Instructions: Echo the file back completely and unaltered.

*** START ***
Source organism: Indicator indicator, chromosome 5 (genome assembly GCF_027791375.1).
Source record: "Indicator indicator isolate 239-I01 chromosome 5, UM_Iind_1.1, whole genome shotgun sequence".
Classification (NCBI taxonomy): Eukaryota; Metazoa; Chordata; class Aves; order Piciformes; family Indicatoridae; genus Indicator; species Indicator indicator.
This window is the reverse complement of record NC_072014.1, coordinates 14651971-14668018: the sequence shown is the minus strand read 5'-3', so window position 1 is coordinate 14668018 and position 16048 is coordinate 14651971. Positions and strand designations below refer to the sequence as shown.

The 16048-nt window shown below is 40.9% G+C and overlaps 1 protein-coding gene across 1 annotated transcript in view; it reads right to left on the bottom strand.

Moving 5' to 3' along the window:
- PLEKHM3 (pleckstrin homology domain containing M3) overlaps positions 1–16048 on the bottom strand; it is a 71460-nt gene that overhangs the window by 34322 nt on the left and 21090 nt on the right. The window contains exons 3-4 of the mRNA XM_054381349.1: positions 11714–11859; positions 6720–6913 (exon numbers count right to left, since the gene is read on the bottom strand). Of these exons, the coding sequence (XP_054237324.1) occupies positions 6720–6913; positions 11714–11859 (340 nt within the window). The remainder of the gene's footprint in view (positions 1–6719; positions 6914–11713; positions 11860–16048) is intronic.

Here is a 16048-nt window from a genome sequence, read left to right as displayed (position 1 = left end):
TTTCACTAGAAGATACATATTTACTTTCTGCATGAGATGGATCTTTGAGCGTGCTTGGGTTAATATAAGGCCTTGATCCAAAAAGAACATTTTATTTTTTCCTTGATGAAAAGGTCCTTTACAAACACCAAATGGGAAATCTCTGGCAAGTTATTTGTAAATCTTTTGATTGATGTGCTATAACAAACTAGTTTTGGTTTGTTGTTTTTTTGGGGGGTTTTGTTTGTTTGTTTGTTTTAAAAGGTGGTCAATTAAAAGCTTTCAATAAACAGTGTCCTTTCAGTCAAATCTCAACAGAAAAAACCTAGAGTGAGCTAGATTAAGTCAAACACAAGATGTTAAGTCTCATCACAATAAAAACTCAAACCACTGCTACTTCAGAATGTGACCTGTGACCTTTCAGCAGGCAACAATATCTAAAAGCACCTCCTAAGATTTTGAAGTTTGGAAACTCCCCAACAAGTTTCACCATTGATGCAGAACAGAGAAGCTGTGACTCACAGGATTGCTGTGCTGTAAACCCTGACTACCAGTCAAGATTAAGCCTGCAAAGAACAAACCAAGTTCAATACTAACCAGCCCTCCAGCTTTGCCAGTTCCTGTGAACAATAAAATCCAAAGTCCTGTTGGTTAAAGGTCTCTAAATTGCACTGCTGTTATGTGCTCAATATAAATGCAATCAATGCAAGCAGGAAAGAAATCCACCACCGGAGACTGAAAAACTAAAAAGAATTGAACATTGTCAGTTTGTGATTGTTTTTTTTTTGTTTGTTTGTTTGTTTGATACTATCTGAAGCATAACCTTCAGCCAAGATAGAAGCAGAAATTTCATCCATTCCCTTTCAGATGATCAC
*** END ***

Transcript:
Source organism: Indicator indicator, chromosome 5 (genome assembly GCF_027791375.1).
Source record: "Indicator indicator isolate 239-I01 chromosome 5, UM_Iind_1.1, whole genome shotgun sequence".
Classification (NCBI taxonomy): Eukaryota; Metazoa; Chordata; class Aves; order Piciformes; family Indicatoridae; genus Indicator; species Indicator indicator.
This window is the reverse complement of record NC_072014.1, coordinates 14651971-14668018: the sequence shown is the minus strand read 5'-3', so window position 1 is coordinate 14668018 and position 16048 is coordinate 14651971. Positions and strand designations below refer to the sequence as shown.

The 16048-nt window shown below is 40.9% G+C and overlaps 1 protein-coding gene across 1 annotated transcript in view; it reads right to left on the bottom strand.

Moving 5' to 3' along the window:
- PLEKHM3 (pleckstrin homology domain containing M3) overlaps positions 1–16048 on the bottom strand; it is a 71460-nt gene that overhangs the window by 34322 nt on the left and 21090 nt on the right. The window contains exons 3-4 of the mRNA XM_054381349.1: positions 11714–11859; positions 6720–6913 (exon numbers count right to left, since the gene is read on the bottom strand). Of these exons, the coding sequence (XP_054237324.1) occupies positions 6720–6913; positions 11714–11859 (340 nt within the window). The remainder of the gene's footprint in view (positions 1–6719; positions 6914–11713; positions 11860–16048) is intronic.

Here is a 16048-nt window from a genome sequence, read left to right as displayed (position 1 = left end):
TTTCACTAGAAGATACATATTTACTTTCTGCATGAGATGGATCTTTGAGCGTGCTTGGGTTAATATAAGGCCTTGATCCAAAAAGAACATTTTATTTTTTCCTTGATGAAAAGGTCCTTTACAAACACCAAATGGGAAATCTCTGGCAAGTTATTTGTAAATCTTTTGATTGATGTGCTATAACAAACTAGTTTTGGTTTGTTGTTTTTTTGGGGGGTTTTGTTTGTTTGTTTGTTTTAAAAGGTGGTCAATTAAAAGCTTTCAATAAACAGTGTCCTTTCAGTCAAATCTCAACAGAAAAAACCTAGAGTGAGCTAGATTAAGTCAAACACAAGATGTTAAGTCTCATCACAATAAAAACTCAAACCACTGCTACTTCAGAATGTGACCTGTGACCTTTCAGCAGGCAACAATATCTAAAAGCACCTCCTAAGATTTTGAAGTTTGGAAACTCCCCAACAAGTTTCACCATTGATGCAGAACAGAGAAGCTGTGACTCACAGGATTGCTGTGCTGTAAACCCTGACTACCAGTCAAGATTAAGCCTGCAAAGAACAAACCAAGTTCAATACTAACCAGCCCTCCAGCTTTGCCAGTTCCTGTGAACAATAAAATCCAAAGTCCTGTTGGTTAAAGGTCTCTAAATTGCACTGCTGTTATGTGCTCAATATAAATGCAATCAATGCAAGCAGGAAAGAAATCCACCACCGGAGACTGAAAAACTAAAAAGAATTGAACATTGTCAGTTTGTGATTGTTTTTTTTTTGTTTGTTTGTTTGTTTGATACTATCTGAAGCATAACCTTCAGCCAAGATAGAAGCAGAAATTTCATCCATTCCCTTTCAGATGATCAC